Copyright 2008 - Sylvia Chidi


On this long storm the Rainbow rose—
On this late Morn—the Sun—
The clouds—like listless Elephants—
Horizons—straggled down—

The Birds rose smiling, in their nests—
The gales—indeed—were done—
Alas, how heedless were the eyes—
On whom the summer shone!

The quiet nonchalance of death—
No Daybreak—can bestir—
The slow—Archangel's syllables
Must awaken her!

-- Emily Dickinson

My Heart Leaps Up - Poem by William Wordsworth

My heart leaps up when I behold
A rainbow in the sky:
So was it when my life began;
So is it now I am a man;
So be it when I shall grow old,
Or let me die!
The Child is father of the Man;
And I could wish my days to be
Bound each to each by natural piety.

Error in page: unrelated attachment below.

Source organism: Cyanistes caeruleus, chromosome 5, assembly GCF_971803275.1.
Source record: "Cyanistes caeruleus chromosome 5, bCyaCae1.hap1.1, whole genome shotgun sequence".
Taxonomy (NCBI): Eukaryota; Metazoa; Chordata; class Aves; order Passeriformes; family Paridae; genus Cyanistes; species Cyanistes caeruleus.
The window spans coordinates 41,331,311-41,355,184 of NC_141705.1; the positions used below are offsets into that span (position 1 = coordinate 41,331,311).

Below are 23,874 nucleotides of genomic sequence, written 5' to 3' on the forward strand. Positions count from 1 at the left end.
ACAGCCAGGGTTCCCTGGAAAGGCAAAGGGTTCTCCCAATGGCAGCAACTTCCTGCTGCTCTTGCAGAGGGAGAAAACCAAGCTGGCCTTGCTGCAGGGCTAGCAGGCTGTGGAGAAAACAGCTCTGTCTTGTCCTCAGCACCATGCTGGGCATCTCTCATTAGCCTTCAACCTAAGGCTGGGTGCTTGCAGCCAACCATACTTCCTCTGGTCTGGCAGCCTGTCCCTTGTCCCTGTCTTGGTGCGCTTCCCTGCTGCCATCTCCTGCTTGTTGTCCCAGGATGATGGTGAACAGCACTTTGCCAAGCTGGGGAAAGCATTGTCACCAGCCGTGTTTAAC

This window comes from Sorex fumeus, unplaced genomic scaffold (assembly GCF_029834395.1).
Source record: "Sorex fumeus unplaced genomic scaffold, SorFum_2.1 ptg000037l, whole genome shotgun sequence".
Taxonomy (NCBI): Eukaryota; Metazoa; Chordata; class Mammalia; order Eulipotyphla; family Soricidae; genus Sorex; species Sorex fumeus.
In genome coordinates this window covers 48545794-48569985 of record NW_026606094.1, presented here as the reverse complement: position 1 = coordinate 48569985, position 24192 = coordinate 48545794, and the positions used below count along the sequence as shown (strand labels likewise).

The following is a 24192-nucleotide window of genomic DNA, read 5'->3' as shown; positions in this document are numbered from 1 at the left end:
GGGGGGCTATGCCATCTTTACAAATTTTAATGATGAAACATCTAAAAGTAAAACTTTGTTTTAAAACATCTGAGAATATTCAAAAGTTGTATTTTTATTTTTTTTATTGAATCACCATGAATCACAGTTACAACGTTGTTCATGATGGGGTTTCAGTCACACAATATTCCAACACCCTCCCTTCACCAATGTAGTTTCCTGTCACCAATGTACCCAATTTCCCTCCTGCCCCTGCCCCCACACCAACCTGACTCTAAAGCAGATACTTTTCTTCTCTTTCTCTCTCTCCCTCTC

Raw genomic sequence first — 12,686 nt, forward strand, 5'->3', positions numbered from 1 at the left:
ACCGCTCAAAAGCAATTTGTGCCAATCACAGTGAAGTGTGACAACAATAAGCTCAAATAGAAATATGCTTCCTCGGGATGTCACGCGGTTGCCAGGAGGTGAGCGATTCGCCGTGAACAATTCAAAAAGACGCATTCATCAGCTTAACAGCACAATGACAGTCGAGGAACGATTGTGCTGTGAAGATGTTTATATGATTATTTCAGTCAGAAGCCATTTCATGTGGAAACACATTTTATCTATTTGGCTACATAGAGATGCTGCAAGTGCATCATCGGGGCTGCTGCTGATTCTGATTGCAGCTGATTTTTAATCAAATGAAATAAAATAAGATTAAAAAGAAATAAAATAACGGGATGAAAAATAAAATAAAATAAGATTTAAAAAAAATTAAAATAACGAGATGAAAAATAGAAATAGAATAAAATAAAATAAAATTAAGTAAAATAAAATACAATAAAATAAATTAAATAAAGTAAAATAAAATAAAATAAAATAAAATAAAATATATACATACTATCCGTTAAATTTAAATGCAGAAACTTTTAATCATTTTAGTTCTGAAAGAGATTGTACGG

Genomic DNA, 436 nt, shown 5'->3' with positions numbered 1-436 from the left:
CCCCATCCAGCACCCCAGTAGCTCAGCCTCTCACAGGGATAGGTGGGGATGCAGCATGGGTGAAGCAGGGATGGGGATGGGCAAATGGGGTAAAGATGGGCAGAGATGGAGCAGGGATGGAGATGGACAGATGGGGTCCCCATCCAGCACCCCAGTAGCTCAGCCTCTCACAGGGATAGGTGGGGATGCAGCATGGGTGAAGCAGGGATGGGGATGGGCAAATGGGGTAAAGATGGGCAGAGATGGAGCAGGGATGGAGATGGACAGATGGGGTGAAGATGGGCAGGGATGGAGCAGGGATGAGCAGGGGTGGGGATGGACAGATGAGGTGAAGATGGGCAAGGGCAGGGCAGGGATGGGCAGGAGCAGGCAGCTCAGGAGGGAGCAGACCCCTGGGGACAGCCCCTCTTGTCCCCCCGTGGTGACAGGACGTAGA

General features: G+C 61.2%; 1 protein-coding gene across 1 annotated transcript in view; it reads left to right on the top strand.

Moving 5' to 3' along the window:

Author: Pam Hughes in General

Art Therapy

Art therapy, sometimes called creative arts therapy or expressive arts therapy, encourages people to express and understand emotions through artistic expression and through the creative process. From The Free Dictionary

Art therapy is a form of expressive therapy that uses art materials, such as paints, chalk and markers. Art therapy combines traditional psychotherapeutic theories and techniques with an understanding of the psychological aspects of the creative process, especially the affective properties of the different art materials. From Wikipedia

Art therapy involves the creation of art in order to increase awareness of self and others. This in turn may promote personal development, increase coping skills, and enhance cognitive function. It is based on personality theories, human development, psychology, family systems, and art education. Art therapists are trained in both art and psychological therapy. From The New Medicine

Author: Pam Hughes in General

Nature Connections